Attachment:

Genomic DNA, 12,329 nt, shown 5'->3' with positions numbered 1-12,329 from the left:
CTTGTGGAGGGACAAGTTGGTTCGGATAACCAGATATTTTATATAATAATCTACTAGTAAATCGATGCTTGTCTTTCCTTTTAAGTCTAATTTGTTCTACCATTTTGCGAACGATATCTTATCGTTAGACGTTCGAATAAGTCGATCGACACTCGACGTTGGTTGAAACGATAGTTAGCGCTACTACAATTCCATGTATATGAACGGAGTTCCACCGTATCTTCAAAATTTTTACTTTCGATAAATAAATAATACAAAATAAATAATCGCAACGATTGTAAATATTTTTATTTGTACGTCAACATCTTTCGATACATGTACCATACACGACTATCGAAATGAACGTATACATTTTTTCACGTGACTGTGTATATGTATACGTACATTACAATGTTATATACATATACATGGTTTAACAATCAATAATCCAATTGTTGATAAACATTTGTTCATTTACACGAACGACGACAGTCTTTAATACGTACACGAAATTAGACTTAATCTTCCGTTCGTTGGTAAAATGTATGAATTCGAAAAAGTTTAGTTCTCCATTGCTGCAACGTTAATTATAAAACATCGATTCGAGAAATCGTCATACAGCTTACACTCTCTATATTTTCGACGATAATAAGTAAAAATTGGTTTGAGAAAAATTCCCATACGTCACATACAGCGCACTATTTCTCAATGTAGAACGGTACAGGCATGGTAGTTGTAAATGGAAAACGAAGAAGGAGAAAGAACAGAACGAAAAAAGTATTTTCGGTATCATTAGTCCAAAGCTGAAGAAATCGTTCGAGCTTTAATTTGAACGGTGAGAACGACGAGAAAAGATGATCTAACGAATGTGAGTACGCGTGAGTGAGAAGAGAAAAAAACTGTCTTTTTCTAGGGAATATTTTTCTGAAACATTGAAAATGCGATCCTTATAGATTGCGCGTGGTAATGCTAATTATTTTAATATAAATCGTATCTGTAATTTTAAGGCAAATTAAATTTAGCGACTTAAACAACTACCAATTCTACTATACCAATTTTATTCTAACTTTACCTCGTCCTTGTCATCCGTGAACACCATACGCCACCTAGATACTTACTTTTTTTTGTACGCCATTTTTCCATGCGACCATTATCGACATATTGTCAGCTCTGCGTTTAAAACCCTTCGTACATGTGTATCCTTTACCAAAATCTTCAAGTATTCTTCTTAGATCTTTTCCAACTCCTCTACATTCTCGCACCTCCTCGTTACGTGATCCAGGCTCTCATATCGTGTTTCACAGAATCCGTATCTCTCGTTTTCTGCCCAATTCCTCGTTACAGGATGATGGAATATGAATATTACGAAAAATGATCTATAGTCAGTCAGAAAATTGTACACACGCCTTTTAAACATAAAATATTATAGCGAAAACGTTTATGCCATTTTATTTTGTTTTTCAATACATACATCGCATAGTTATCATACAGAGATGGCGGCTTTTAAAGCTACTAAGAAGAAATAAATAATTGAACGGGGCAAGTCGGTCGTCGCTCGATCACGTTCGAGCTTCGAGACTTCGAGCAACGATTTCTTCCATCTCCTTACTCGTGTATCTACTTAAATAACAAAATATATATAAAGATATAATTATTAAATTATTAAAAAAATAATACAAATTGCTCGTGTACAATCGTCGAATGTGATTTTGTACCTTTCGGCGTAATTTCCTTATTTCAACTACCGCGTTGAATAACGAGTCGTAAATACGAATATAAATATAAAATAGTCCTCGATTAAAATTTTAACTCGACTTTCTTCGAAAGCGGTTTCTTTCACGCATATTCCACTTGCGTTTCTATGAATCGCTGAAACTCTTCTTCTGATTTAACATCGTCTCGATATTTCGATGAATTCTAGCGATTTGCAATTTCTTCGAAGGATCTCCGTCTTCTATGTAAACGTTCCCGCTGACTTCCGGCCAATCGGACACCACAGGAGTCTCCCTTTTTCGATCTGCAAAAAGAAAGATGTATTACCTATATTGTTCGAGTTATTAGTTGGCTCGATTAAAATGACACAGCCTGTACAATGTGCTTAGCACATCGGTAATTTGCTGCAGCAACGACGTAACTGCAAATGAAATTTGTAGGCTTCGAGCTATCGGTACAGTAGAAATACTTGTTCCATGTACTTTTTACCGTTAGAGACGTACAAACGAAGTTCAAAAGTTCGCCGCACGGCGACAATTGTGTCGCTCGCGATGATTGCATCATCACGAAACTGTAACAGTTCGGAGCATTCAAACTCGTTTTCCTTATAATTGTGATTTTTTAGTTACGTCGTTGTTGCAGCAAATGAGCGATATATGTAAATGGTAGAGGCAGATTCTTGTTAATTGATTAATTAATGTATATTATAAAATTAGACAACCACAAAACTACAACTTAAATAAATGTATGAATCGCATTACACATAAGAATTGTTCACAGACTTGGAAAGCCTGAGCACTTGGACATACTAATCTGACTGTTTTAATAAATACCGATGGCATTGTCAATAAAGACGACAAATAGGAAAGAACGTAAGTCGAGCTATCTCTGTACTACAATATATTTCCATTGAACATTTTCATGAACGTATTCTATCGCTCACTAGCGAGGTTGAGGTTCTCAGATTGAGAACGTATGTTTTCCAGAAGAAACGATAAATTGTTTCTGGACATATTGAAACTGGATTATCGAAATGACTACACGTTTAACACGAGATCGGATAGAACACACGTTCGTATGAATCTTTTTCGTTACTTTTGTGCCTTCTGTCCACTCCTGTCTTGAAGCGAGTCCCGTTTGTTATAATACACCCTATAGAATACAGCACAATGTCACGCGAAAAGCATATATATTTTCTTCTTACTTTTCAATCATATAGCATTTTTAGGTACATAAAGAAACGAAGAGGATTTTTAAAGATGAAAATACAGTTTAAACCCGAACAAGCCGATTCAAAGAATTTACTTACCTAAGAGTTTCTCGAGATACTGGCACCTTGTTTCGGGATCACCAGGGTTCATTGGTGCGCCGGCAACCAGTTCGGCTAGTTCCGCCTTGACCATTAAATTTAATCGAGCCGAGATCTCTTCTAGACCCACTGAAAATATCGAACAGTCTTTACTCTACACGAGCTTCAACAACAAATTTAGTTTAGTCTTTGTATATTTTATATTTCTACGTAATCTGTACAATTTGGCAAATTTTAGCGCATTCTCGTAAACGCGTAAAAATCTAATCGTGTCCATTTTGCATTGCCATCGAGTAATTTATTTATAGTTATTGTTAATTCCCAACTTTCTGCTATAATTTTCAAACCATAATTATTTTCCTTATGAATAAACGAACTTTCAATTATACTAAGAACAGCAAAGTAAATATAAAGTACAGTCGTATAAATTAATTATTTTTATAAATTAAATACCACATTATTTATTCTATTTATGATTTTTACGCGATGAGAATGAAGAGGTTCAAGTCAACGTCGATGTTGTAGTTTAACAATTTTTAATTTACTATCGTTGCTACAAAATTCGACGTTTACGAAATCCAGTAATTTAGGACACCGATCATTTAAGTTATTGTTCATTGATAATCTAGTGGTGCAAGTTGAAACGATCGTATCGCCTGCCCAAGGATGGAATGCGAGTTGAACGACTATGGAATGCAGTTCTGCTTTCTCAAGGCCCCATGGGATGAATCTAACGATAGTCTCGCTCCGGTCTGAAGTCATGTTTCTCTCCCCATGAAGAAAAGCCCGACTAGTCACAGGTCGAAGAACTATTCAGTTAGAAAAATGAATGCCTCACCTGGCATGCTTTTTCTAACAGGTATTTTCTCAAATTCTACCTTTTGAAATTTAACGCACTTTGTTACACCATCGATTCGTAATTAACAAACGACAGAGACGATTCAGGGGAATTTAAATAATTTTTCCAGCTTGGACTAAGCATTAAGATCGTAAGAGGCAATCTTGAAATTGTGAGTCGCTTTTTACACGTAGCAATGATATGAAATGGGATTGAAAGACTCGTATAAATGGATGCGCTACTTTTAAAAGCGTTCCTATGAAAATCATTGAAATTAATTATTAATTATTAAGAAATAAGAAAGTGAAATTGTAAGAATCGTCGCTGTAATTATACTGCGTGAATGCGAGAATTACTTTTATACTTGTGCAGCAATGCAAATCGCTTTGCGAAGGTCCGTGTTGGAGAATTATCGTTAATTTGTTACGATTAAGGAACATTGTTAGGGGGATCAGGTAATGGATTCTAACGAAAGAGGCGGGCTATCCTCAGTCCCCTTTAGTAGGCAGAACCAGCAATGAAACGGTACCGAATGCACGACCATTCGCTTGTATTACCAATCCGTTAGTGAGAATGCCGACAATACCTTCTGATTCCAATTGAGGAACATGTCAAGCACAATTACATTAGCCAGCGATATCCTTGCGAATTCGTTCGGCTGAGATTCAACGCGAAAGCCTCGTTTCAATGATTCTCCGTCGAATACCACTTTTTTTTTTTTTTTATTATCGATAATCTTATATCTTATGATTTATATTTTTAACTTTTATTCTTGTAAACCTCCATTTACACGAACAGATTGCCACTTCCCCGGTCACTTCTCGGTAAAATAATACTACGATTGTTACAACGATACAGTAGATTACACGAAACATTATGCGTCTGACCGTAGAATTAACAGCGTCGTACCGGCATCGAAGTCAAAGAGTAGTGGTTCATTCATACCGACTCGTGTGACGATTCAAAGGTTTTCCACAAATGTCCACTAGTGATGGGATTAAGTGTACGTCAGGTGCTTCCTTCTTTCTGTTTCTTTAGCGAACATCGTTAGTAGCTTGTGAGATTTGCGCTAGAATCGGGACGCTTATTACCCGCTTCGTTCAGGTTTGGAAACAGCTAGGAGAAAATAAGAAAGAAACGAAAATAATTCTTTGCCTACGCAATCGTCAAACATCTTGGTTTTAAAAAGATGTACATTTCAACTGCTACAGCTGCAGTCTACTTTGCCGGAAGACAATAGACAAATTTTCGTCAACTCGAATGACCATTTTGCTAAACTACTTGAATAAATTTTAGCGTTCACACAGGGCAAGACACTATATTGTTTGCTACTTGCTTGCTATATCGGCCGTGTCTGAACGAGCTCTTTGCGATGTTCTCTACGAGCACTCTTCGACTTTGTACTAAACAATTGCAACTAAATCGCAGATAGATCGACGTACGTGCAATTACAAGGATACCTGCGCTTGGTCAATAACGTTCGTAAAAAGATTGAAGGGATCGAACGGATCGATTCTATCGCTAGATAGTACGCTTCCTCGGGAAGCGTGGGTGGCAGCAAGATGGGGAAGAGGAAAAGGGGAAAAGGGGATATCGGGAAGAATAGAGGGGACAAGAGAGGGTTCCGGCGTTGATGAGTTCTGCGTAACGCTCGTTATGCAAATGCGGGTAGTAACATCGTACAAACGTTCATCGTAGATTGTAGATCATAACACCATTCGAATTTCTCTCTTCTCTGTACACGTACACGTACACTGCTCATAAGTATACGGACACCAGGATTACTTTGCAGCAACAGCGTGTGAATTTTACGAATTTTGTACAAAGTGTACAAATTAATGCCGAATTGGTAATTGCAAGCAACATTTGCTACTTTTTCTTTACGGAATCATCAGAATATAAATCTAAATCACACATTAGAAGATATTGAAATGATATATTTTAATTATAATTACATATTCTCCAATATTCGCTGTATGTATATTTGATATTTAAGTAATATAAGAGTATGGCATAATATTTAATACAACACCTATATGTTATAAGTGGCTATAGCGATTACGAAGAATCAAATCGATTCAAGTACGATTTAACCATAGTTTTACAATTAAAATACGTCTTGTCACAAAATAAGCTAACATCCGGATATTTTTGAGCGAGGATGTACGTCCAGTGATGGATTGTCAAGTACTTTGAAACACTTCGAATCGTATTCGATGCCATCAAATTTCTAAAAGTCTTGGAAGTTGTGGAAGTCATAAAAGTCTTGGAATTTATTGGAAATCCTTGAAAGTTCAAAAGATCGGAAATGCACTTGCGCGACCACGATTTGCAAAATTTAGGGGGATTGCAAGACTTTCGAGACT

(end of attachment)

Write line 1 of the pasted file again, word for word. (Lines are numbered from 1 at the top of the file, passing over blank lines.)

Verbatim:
Genomic DNA, 12,329 nt, shown 5'->3' with positions numbered 1-12,329 from the left: